Ben Affleck, Tommy Lee Jones, Kevin Costner, Chris Cooper WRITTEN AND DIRECTED BY
John Wells MPAA RATING
Rated R RUNNING TIME
109 Mins. DISTRIBUTED BY
The Weinstein Company
"The Company Men" Review
I still remember watching last year's The Fourth Kind during its awards season screening for myself and fellow members of the Indiana Film Journalists Association. What I really remember is being completely and utterly astounded that the folks at Universal Pictures could have seriously considered the film as a potential awards recipient for anything but the Razzie Awards.
While The Company Men is nowhere near the travesty that was The Fourth Kind, it was 2010's awards season head scratcher, a decent flick disguising itself as potential Oscar bait with its all-star cast and relevance to the current economic climate. Written and directed by John Wells, The Company Men never flirts with greatness despite a capable of cast that takes the material considerably farther than Wells' detached and uninvolving script actually deserves.
It'll be interesting to see if the notoriously gifted marketing folks at The Weinstein Company can manage to land some decent box-office numbers for this flick, one of the more realistically painted portrayals of the modern world of big business during an economic downturn. Bobby Walker (Ben Affleck) is a hotshot sales star for a Boston-based manufacturer who suddenly finds himself laid off when the division he's working for doesn't measure up to stockholder expectations. Before long, he's followed by an aging co-worker (Chris Cooper) and the division head (Tommy Lee Jones), who also just happened to co-found the company alongside the now hatchet-happy CEO (Craig T. Nelson).
Suddenly, Bobby is dependent upon his wife's (a terrific Rosemarie Dewitt) nursing income and the quiet kindness of a brother-in-law (Kevin Costner) who does the right thing because it's the right thing to do.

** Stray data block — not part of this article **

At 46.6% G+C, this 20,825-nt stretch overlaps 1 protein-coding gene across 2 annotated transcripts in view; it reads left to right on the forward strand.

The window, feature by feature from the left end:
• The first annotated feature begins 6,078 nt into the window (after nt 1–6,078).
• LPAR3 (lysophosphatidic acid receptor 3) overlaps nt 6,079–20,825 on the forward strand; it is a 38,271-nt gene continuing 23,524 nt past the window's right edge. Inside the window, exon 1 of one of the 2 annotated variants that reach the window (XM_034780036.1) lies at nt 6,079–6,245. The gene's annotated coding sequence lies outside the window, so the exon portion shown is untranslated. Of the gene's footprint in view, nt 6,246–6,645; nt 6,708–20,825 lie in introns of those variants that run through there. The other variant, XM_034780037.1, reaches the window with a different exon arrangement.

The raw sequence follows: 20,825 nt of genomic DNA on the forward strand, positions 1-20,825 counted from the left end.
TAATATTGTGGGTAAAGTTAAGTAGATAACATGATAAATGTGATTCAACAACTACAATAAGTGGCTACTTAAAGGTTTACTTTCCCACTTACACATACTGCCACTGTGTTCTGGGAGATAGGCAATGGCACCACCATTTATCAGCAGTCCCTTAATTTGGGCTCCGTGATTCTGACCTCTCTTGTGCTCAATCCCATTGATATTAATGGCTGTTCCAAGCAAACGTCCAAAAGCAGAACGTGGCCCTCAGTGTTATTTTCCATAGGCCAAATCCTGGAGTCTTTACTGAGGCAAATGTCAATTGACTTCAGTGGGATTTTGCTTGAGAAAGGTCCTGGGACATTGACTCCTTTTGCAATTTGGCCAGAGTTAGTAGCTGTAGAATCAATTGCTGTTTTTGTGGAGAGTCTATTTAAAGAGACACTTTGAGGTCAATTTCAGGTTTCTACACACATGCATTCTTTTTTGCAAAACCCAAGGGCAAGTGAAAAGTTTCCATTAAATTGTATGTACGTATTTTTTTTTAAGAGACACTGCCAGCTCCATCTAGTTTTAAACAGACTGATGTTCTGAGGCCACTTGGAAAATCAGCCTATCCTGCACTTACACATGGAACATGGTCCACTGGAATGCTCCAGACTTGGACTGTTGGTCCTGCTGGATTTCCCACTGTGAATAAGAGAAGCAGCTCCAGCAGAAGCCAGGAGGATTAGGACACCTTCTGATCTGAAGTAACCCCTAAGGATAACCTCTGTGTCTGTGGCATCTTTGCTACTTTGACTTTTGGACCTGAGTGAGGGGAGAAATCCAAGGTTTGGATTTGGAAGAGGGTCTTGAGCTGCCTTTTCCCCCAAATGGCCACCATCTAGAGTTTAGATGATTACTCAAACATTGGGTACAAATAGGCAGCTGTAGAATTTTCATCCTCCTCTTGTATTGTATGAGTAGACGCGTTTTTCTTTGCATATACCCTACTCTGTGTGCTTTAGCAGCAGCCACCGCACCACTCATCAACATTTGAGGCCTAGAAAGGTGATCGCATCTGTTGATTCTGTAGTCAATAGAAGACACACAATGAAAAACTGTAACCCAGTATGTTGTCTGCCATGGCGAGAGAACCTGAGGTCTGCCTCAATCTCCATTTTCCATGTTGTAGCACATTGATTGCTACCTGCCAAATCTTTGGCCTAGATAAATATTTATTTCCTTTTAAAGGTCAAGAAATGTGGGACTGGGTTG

The Company Men is a weird mixed bag of a film, somehow managing to feel both starkly realistic yet strangely and unnervingly apathetic. Seldom have I been witness to such devastating collapses and felt so little sympathy. While this could be a tad because these folks were living unapologetically high on the hog, more likely it's because Wells' screenplay only manages to create the skeleton of a human drama but never really adds any flesh and bones to it. It's not enough to show what is obviously intended as a condemnation of corporate greed - The Company Men could have been so much more and, in fact, it seems like the entire cast is trying like hell to make something more out of it.
Ben Affleck performs ably for the second time in a year, the first being The Town, a fact that must be some sort of record. While Affleck is front and center here, the real stars of the film are Chris Cooper and Tommy Lee Jones. While his character's storyline is painfully obvious early on, Cooper is simply fantastic as a man struggling to deal with his wounded pride while becoming painfully aware of and bothered by the world that surrounds him. Similarly, Tommy Lee Jones manages to humanize a man we'd normally look at and think "Ha! He got what he deserved." There's always another story, and Jones manages to bring his to life with powerful results. Costner also shines with a decidedly low-key take on Bobby's hard working brother-in-law, a carpenter of modest means whose hard work seems to pay off both financially and in terms of peace of mind.
D.P. Roger Deakins lenses the film beautifully, helping to soften some of Wells's edges and capturing both the harshness of the corporate world and the humanity of those whom we don't always regard as human. Production values are solid throughout across the board.
The Company Men seems unlikely to garner much in the way of awards attention, its story perhaps coming just a bit too close to home for most Americans who have been living this story out in recent years and not quite ready to call it all entertainment. While all the performances here are fine, especially those of Jones and Cooper, Wells never really gives the story any breathing room and a film that could have been a ballsy, scathing looking at corporate America instead feels far too muted to have much of an impact.
The Independent Critic is proud to support Indy-based Heartland Film by committing to the 50/50 x 2020 Pledge - By the end of the year 2020, The Independent Critic will achieve gender parity in its reviews of both shorts and feature films. Furthermore, The Independent Critic also pledges support for the Ruderman Family Foundation's call for authentic representation of people with disabilities in film and actively commits to leverage its journalistic influence to effect genuine change in the film industry by calling for and actively promoting authentic and inclusive casting and hiring of people with disabilities.